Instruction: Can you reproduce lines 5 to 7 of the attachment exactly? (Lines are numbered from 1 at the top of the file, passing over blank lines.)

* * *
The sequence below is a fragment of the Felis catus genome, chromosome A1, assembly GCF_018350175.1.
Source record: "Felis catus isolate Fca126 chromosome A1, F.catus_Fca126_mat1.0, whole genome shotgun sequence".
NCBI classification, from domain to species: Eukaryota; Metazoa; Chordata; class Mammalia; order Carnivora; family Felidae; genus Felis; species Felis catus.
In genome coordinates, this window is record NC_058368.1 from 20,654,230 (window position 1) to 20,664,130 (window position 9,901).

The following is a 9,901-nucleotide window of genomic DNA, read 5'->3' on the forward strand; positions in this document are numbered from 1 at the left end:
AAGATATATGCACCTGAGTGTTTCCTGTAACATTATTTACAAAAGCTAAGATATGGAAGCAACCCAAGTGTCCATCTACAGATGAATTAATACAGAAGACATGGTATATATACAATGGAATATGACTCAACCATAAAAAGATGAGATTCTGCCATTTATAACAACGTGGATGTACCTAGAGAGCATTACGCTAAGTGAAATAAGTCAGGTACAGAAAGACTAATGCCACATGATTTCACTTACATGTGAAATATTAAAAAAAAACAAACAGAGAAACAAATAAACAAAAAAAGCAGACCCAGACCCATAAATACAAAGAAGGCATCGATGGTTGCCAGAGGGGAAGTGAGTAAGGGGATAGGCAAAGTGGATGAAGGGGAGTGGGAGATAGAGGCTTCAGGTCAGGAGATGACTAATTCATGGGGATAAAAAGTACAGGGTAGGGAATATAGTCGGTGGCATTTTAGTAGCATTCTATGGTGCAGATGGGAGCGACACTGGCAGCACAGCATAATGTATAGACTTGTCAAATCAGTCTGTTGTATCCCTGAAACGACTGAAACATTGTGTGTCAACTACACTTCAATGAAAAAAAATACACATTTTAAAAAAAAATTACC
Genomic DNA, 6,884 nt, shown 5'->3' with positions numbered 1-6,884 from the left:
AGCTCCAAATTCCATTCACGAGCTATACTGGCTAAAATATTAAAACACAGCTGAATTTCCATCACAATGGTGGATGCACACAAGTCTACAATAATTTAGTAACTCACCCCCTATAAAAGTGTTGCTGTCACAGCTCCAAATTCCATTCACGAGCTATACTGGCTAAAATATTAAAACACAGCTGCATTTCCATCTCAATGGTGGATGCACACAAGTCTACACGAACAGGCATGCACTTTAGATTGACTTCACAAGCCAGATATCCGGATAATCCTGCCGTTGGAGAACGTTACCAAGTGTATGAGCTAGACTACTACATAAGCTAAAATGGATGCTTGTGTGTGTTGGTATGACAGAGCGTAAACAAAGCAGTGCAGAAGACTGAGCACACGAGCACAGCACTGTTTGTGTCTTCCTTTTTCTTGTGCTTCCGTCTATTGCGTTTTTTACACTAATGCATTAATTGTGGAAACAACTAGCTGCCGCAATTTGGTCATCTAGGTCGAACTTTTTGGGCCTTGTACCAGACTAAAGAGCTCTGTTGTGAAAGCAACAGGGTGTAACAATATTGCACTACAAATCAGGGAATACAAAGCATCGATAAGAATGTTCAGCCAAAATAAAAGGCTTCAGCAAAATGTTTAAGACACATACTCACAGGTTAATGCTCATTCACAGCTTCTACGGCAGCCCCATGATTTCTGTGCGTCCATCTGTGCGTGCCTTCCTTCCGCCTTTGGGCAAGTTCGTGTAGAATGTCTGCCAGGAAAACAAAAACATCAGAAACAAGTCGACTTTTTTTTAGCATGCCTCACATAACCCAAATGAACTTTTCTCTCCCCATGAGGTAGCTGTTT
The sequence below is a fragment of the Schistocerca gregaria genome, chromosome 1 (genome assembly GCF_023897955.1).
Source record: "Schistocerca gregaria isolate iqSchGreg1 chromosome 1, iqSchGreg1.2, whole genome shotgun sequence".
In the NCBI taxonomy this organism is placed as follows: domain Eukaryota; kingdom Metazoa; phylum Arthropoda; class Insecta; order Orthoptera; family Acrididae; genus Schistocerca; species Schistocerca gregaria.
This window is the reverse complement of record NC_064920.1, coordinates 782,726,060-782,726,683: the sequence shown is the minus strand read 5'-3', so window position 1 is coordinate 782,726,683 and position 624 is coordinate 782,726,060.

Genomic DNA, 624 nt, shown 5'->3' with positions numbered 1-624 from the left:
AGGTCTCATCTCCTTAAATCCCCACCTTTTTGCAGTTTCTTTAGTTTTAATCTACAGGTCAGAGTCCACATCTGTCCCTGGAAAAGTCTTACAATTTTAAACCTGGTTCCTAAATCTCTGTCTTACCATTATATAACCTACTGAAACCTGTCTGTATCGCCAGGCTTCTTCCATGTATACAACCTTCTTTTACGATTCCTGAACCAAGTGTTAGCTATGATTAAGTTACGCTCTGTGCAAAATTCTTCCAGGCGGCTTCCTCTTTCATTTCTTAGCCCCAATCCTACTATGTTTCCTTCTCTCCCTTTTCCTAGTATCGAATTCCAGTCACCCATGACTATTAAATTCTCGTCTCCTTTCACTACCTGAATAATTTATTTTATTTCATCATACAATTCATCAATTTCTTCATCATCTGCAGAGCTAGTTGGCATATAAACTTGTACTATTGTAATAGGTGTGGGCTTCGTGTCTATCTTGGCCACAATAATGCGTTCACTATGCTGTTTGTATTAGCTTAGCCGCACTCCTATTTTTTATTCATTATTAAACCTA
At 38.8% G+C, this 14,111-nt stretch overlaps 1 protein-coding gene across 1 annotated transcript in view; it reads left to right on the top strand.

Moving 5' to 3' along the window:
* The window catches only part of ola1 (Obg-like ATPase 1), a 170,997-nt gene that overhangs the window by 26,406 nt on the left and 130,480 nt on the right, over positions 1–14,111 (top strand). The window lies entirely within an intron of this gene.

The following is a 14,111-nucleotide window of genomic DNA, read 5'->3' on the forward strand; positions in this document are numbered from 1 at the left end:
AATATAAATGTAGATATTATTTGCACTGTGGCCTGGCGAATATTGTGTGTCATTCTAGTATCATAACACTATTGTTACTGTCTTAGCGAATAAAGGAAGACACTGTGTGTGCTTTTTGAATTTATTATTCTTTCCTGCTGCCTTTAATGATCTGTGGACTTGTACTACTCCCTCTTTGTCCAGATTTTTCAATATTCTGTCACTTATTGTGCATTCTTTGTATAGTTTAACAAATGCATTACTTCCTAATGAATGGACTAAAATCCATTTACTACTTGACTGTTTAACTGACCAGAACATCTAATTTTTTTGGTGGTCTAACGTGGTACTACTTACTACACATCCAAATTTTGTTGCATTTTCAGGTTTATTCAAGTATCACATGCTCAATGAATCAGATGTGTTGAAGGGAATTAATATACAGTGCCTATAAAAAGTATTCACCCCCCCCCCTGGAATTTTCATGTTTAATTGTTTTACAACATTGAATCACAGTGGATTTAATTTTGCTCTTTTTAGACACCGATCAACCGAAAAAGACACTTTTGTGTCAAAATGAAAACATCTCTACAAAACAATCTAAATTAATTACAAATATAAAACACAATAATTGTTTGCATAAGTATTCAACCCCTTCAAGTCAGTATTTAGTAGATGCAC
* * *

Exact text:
The following is a 9,901-nucleotide window of genomic DNA, read 5'->3' on the forward strand; positions in this document are numbered from 1 at the left end:
AAGATATATGCACCTGAGTGTTTCCTGTAACATTATTTACAAAAGCTAAGATATGGAAGCAACCCAAGTGTCCATCTACAGATGAATTAATACAGAAGACATGGTATATATACAATGGAATATGACTCAACCATAAAAAGATGAGATTCTGCCATTTATAACAACGTGGATGTACCTAGAGAGCATTACGCTAAGTGAAATAAGTCAGGTACAGAAAGACTAATGCCACATGATTTCACTTACATGTGAAATATTAAAAAAAAACAAACAGAGAAACAAATAAACAAAAAAAGCAGACCCAGACCCATAAATACAAAGAAGGCATCGATGGTTGCCAGAGGGGAAGTGAGTAAGGGGATAGGCAAAGTGGATGAAGGGGAGTGGGAGATAGAGGCTTCAGGTCAGGAGATGACTAATTCATGGGGATAAAAAGTACAGGGTAGGGAATATAGTCGGTGGCATTTTAGTAGCATTCTATGGTGCAGATGGGAGCGACACTGGCAGCACAGCATAATGTATAGACTTGTCAAATCAGTCTGTTGTATCCCTGAAACGACTGAAACATTGTGTGTCAACTACACTTCAATGAAAAAAAATACACATTTTAAAAAAAAATTACC
Genomic DNA, 6,884 nt, shown 5'->3' with positions numbered 1-6,884 from the left: